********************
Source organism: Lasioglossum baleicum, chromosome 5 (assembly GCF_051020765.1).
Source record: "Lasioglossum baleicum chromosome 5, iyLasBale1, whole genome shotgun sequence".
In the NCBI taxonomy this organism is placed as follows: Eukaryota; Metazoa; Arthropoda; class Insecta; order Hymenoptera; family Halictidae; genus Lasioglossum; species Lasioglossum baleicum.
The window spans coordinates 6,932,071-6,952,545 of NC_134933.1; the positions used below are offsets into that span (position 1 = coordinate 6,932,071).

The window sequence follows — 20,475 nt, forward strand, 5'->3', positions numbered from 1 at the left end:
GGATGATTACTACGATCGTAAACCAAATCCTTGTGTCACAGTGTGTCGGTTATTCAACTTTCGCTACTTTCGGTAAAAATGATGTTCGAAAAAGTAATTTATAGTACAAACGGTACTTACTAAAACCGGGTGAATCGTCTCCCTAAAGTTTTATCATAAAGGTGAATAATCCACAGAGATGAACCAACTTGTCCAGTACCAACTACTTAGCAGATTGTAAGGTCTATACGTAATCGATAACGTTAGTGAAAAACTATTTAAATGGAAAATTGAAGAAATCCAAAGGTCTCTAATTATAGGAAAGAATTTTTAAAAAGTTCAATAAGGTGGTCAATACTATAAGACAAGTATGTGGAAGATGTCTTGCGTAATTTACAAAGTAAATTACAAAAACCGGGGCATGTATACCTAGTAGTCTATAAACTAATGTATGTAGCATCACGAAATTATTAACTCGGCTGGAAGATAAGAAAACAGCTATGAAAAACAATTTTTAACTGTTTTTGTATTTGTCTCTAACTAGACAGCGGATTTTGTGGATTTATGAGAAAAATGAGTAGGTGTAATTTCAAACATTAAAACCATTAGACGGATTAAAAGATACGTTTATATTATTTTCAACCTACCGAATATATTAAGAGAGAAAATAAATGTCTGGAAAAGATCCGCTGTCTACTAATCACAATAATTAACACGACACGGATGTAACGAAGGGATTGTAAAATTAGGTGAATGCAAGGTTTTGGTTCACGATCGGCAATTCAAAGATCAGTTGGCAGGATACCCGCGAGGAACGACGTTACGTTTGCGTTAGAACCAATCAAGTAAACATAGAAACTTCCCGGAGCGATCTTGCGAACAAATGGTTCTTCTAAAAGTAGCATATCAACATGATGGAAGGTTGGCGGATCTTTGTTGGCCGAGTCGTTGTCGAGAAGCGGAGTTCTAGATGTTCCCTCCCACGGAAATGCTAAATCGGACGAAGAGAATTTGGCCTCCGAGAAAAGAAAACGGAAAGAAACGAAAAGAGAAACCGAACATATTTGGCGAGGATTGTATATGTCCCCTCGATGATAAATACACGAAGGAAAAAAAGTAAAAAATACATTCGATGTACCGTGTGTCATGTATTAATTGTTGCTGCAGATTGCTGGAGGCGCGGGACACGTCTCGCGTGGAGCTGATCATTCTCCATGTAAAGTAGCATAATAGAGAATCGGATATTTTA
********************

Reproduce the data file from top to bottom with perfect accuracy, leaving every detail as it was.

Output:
Source organism: Lasioglossum baleicum, chromosome 5 (assembly GCF_051020765.1).
Source record: "Lasioglossum baleicum chromosome 5, iyLasBale1, whole genome shotgun sequence".
In the NCBI taxonomy this organism is placed as follows: Eukaryota; Metazoa; Arthropoda; class Insecta; order Hymenoptera; family Halictidae; genus Lasioglossum; species Lasioglossum baleicum.
The window spans coordinates 6,932,071-6,952,545 of NC_134933.1; the positions used below are offsets into that span (position 1 = coordinate 6,932,071).

The window sequence follows — 20,475 nt, forward strand, 5'->3', positions numbered from 1 at the left end:
GGATGATTACTACGATCGTAAACCAAATCCTTGTGTCACAGTGTGTCGGTTATTCAACTTTCGCTACTTTCGGTAAAAATGATGTTCGAAAAAGTAATTTATAGTACAAACGGTACTTACTAAAACCGGGTGAATCGTCTCCCTAAAGTTTTATCATAAAGGTGAATAATCCACAGAGATGAACCAACTTGTCCAGTACCAACTACTTAGCAGATTGTAAGGTCTATACGTAATCGATAACGTTAGTGAAAAACTATTTAAATGGAAAATTGAAGAAATCCAAAGGTCTCTAATTATAGGAAAGAATTTTTAAAAAGTTCAATAAGGTGGTCAATACTATAAGACAAGTATGTGGAAGATGTCTTGCGTAATTTACAAAGTAAATTACAAAAACCGGGGCATGTATACCTAGTAGTCTATAAACTAATGTATGTAGCATCACGAAATTATTAACTCGGCTGGAAGATAAGAAAACAGCTATGAAAAACAATTTTTAACTGTTTTTGTATTTGTCTCTAACTAGACAGCGGATTTTGTGGATTTATGAGAAAAATGAGTAGGTGTAATTTCAAACATTAAAACCATTAGACGGATTAAAAGATACGTTTATATTATTTTCAACCTACCGAATATATTAAGAGAGAAAATAAATGTCTGGAAAAGATCCGCTGTCTACTAATCACAATAATTAACACGACACGGATGTAACGAAGGGATTGTAAAATTAGGTGAATGCAAGGTTTTGGTTCACGATCGGCAATTCAAAGATCAGTTGGCAGGATACCCGCGAGGAACGACGTTACGTTTGCGTTAGAACCAATCAAGTAAACATAGAAACTTCCCGGAGCGATCTTGCGAACAAATGGTTCTTCTAAAAGTAGCATATCAACATGATGGAAGGTTGGCGGATCTTTGTTGGCCGAGTCGTTGTCGAGAAGCGGAGTTCTAGATGTTCCCTCCCACGGAAATGCTAAATCGGACGAAGAGAATTTGGCCTCCGAGAAAAGAAAACGGAAAGAAACGAAAAGAGAAACCGAACATATTTGGCGAGGATTGTATATGTCCCCTCGATGATAAATACACGAAGGAAAAAAAGTAAAAAATACATTCGATGTACCGTGTGTCATGTATTAATTGTTGCTGCAGATTGCTGGAGGCGCGGGACACGTCTCGCGTGGAGCTGATCATTCTCCATGTAAAGTAGCATAATAGAGAATCGGATATTTTA